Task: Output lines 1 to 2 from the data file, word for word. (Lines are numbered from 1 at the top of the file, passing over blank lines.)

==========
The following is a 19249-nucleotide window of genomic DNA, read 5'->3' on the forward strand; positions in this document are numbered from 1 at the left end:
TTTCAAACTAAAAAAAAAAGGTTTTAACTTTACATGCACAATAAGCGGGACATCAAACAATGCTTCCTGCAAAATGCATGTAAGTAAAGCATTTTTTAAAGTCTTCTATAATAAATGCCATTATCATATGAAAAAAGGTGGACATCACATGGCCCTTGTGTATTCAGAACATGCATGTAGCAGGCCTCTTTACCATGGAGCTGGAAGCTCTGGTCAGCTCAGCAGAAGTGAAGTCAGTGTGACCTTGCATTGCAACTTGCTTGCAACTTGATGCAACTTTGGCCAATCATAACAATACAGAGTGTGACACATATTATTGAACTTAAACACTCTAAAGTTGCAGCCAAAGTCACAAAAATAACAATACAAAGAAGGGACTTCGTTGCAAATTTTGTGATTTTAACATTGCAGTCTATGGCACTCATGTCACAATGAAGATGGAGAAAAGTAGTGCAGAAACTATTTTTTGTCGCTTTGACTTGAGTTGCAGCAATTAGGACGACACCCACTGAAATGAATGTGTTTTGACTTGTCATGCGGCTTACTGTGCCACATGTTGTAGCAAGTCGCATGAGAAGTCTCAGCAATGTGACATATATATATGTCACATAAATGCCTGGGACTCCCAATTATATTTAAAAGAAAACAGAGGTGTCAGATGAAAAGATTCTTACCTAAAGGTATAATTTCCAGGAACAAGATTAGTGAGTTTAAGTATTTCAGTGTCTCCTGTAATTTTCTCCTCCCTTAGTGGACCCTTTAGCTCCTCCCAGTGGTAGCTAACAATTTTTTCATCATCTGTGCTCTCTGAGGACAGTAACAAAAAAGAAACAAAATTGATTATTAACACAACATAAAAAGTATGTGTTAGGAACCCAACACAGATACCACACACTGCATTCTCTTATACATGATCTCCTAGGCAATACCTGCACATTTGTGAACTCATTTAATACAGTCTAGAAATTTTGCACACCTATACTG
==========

The following is a 19249-nucleotide window of genomic DNA, read 5'->3' on the forward strand; positions in this document are numbered from 1 at the left end:
TTTCAAACTAAAAAAAAAAGGTTTTAACTTTACATGCACAATAAGCGGGACATCAAACAATGCTTCCTGCAAAATGCATGTAAGTAAAGCATTTTTTAAAGTCTTCTATAATAAATGCCATTATCATATGAAAAAAGGTGGACATCACATGGCCCTTGTGTATTCAGAACATGCATGTAGCAGGCCTCTTTACCATGGAGCTGGAAGCTCTGGTCAGCTCAGCAGAAGTGAAGTCAGTGTGACCTTGCATTGCAACTTGCTTGCAACTTGATGCAACTTTGGCCAATCATAACAATACAGAGTGTGACACATATTATTGAACTTAAACACTCTAAAGTTGCAGCCAAAGTCACAAAAATAACAATACAAAGAAGGGACTTCGTTGCAAATTTTGTGATTTTAACATTGCAGTCTATGGCACTCATGTCACAATGAAGATGGAGAAAAGTAGTGCAGAAACTATTTTTTGTCGCTTTGACTTGAGTTGCAGCAATTAGGACGACACCCACTGAAATGAATGTGTTTTGACTTGTCATGCGGCTTACTGTGCCACATGTTGTAGCAAGTCGCATGAGAAGTCTCAGCAATGTGACATATATATATGTCACATAAATGCCTGGGACTCCCAATTATATTTAAAAGAAAACAGAGGTGTCAGATGAAAAGATTCTTACCTAAAGGTATAATTTCCAGGAACAAGATTAGTGAGTTTAAGTATTTCAGTGTCTCCTGTAATTTTCTCCTCCCTTAGTGGACCCTTTAGCTCCTCCCAGTGGTAGCTAACAATTTTTTCATCATCTGTGCTCTCTGAGGACAGTAACAAAAAAGAAACAAAATTGATTATTAACACAACATAAAAAGTATGTGTTAGGAACCCAACACAGATACCACACACTGCATTCTCTTATACATGATCTCCTAGGCAATACCTGCACATTTGTGAACTCATTTAATACAGTCTAGAAATTTTGCACACCTATACTG